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Is it possible to show the FQDN in the "DNS name" field Vmware summary page? Usualy this field shows "hostname" which is pulled by vm tools. For example this configuration of ISE:
ip domain-name local.host.
Vmware shows "test", but I need to see the FQDN - "test.local.host"
Solved! Go to Solution.
If you had root access then you can see the FQDN in /etc/resolv.conf
It irks me every time I want to do something simple like this and this product treats me like a baby. In my opinion, half the Noddy TAC cases in the world would disappear if we had access to the Linux shell. We don't live in 1998 any more.
I actually tried it and it would not accept the periods.
@Arnie - there are a few reasons we do not provide root access. Primary reason to to secure access to system and only offer access needed to perform admin functions. As you may have seen, many new options have been added to the CLI shell that were previously restricted to root access. Exposing root would greatly increase the risk of this appliance with core functions around security.
Craig, I think restricting root access keeps people from breaking themselves, but the security argument is a little bit odd because Firepower/FTD are as much a security appliance as anything else and they allow root access to customers.
Just an observation .
Is that really a good thing? Access to login and make changes to core OS system files is generally more risk than benefit. Certainly the perspective from posts here are coming from more savvy persons with goal of serviceability and not compromise, but ultimately need to take in all potential users / requirements. If specific access limiting ability to service system, then please detail those out so we can look to address gaps. I don't think wide open access is the answer. I also cannot answer for other product teams. I suppose there are other products on market that are branded as security devices but offer little security or protections. I certainly would not call that a better solution.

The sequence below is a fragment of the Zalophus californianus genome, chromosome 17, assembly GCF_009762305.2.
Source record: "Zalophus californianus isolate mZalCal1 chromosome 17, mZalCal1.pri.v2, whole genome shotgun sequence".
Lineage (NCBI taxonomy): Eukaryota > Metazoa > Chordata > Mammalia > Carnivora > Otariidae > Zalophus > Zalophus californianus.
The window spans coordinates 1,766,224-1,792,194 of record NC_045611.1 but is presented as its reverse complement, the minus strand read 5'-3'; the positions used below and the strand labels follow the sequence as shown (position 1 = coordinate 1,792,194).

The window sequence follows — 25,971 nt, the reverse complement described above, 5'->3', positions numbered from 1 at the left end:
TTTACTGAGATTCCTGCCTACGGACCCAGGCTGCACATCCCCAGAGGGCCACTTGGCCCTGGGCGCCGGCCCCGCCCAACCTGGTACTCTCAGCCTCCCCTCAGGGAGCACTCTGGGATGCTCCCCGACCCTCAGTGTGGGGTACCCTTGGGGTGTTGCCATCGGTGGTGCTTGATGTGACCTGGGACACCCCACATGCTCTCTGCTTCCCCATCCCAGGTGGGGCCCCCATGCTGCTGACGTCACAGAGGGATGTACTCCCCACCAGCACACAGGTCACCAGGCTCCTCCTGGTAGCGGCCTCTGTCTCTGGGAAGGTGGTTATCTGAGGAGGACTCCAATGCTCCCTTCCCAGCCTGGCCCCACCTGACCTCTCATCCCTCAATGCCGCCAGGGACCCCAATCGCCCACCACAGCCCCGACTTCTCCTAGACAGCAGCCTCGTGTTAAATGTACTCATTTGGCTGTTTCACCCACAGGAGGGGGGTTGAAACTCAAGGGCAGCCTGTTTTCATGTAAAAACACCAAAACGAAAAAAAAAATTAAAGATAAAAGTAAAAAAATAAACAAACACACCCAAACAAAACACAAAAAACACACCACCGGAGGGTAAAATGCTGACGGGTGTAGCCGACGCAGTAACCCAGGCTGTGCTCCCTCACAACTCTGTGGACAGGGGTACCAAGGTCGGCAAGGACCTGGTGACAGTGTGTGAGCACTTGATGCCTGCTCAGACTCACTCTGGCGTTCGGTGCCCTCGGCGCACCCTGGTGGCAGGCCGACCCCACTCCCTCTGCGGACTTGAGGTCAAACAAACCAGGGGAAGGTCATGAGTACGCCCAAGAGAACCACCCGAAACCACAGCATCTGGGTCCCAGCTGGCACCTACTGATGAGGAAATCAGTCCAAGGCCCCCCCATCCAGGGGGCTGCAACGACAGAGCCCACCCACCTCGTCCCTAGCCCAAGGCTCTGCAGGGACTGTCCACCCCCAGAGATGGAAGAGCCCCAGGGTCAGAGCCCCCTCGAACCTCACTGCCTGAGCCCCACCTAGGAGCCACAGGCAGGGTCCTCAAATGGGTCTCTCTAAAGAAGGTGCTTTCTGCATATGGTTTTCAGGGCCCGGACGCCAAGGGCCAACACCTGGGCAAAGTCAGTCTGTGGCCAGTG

Realize if there were issues impacting system, one of the basic tenets is that we should not need to scrub entire system for custom changes or compromise that would impact system functioning. Secure Boot was specifically mandated to avoid custom changes to the system for stability, availability, and security purposes.
If ISE ran reliably then I would agree with Craig - no need to look under the hood every 5 minutes. But my experience is quite the opposite. Last night I could not reboot an ISE appliance (reliably) because the backup was stuck and was preventing it. When we forced the reload in the past the end result was a catastrophe. What this now requires is a TAC case, installing root application, and then killing the offending process. And this is routine stuff we're talking about - I don't take pleasure in looking under the hood of this thing.
This product is put in the hands of IT professionals and taking away root is like putting the padlock on your car's hood - sure, if you buy a reliable automobile then you don't need to look under the hood. I would argue that taking root access away from a consumer grade product like an iPhone or Echo makes more sense because you don't know who you're dealing with.
Cisco could deliver a half decent CLI access in ISE, through a non-root user - at least we can tail files and do non-destructive things. Most of the time all we need is information (logs, process, netstat, tcpdump etc) - any tools like netstat can be "root enabled" using sudo groups, or pcap (very powerful) and/or SELINUX.